Title: Re: Substrate and water retention
Post by: John Kirby on December 01, 2012, 05:28 PM
I have looked at Dyna rock, but have not used, also waste glass products, but still have not used.

For those of you who might have trouble sleeping tonight, or want to design an experiment to resolve this water and soil issue, a nice overview piece is to be found at: http://www.statsoft.com/textbook/power-analysis/ (http://www.statsoft.com/textbook/power-analysis/)
Title: Re: Substrate and water retention
Post by: Don Dunn on January 24, 2013, 11:08 PM
Judy
 Where do  you  get your haydite ? I was going to try it also and so I went to the local rockery where they also have a large concrete mixing plant and fill and deliver their own concrete. I walked in and asked if they had any haydite and they asked what is haydite. I explained it to them and there was no one in the whole place that had ever heard of it. A crowd had gathered  by then and I was starting to fell a bit embarased thinking maybe I had confused my information. They were all very interested and promptly they looked it up on their computer. I finally felt vindicated when they found it and said they were going to do more research their self. Well, so now where can I get some, if the concrete people don't even know what it is?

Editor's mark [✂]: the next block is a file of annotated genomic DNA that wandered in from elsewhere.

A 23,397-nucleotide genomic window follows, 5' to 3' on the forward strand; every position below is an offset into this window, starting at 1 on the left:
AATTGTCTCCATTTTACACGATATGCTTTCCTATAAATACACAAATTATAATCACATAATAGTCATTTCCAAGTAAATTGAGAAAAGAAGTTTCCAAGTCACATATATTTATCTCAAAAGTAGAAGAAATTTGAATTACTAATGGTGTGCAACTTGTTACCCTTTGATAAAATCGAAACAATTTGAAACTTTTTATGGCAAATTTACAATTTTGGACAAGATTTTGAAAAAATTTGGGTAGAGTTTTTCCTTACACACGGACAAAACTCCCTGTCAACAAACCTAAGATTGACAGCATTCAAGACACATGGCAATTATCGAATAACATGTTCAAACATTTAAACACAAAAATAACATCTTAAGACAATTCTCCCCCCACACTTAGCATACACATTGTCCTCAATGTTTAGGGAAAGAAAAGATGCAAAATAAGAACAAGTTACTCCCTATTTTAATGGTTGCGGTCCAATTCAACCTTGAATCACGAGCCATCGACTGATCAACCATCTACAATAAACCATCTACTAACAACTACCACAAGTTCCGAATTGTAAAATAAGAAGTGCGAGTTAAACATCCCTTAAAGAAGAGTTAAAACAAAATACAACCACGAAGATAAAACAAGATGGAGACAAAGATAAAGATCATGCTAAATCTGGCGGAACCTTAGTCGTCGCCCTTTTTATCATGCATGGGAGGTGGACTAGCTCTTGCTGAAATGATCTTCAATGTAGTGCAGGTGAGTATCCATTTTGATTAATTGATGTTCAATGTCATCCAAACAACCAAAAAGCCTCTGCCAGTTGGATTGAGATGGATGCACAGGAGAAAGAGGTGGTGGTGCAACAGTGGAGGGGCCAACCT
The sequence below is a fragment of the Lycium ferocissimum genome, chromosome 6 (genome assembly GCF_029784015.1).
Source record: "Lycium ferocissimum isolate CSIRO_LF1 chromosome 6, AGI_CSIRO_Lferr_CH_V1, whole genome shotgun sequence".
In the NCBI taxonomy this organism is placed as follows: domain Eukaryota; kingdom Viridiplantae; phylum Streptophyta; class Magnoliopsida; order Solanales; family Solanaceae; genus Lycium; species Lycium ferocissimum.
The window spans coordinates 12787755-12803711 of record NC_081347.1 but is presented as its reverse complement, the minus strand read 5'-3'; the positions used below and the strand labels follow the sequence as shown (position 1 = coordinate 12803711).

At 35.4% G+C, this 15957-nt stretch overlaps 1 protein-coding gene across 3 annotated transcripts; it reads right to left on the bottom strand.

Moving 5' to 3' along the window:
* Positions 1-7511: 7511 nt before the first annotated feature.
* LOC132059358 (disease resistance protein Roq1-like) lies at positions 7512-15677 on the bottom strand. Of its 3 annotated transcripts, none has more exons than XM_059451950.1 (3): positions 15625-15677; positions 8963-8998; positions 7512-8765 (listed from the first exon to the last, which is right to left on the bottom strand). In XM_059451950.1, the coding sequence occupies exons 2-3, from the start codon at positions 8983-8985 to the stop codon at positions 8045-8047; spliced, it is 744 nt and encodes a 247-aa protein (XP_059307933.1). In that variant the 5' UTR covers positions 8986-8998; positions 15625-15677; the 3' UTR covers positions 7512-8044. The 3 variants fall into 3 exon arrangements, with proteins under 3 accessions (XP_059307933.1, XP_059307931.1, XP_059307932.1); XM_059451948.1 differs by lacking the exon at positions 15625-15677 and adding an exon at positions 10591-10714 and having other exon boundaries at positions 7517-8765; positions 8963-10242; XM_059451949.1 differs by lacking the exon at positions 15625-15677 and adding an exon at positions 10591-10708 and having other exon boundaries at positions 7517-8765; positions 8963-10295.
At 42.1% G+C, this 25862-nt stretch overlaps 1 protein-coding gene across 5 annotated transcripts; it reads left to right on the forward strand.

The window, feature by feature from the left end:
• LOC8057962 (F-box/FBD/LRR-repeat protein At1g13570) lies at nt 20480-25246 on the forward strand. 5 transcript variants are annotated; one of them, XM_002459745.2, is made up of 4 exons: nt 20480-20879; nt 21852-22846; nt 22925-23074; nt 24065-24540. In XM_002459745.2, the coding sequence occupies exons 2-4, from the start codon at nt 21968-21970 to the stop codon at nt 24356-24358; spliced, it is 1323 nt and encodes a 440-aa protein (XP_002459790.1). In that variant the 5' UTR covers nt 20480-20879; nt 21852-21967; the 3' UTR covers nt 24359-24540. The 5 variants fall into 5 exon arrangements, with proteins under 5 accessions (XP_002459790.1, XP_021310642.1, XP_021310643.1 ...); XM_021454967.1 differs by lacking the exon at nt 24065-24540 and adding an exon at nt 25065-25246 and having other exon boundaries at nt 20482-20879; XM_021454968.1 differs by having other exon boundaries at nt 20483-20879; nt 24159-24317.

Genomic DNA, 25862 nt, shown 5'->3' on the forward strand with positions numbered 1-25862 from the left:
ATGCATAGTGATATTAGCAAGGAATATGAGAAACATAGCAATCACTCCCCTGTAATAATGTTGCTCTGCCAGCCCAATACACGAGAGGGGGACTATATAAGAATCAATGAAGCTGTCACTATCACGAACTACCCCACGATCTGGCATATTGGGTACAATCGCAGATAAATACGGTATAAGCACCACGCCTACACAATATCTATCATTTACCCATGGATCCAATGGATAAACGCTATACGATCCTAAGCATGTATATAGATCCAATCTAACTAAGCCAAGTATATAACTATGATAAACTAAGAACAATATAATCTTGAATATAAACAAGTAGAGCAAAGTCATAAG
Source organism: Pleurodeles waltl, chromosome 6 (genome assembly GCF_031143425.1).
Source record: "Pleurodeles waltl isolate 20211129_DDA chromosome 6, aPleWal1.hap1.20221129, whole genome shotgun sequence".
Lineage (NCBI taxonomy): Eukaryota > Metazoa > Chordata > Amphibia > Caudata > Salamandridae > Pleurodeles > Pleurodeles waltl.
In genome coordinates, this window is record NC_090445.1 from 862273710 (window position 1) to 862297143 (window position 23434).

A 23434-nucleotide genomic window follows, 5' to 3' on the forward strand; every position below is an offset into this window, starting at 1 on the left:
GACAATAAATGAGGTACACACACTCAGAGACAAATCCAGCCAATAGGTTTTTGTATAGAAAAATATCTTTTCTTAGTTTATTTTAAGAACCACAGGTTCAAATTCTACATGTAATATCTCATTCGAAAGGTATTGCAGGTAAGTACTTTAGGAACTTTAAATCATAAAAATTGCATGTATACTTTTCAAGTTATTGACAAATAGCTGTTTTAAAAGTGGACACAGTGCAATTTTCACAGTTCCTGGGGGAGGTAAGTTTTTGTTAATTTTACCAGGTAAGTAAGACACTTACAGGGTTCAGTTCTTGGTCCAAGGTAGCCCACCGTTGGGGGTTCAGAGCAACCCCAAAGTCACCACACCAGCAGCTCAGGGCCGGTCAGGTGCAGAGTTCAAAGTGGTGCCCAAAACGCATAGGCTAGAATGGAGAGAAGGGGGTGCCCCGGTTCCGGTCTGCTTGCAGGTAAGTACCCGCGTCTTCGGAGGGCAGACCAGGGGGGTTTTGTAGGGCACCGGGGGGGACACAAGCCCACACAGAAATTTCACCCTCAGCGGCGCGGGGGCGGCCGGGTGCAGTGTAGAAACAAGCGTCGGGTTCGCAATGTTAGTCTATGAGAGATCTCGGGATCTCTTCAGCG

Title: Re: Substrate and water retention
Post by: Jerry Norbury on January 25, 2013, 02:29 AM
Can someone also do Napa diatomaceous earth/European cat litter?
Title: Re: Substrate and water retention
Post by: Judy on January 25, 2013, 07:03 AM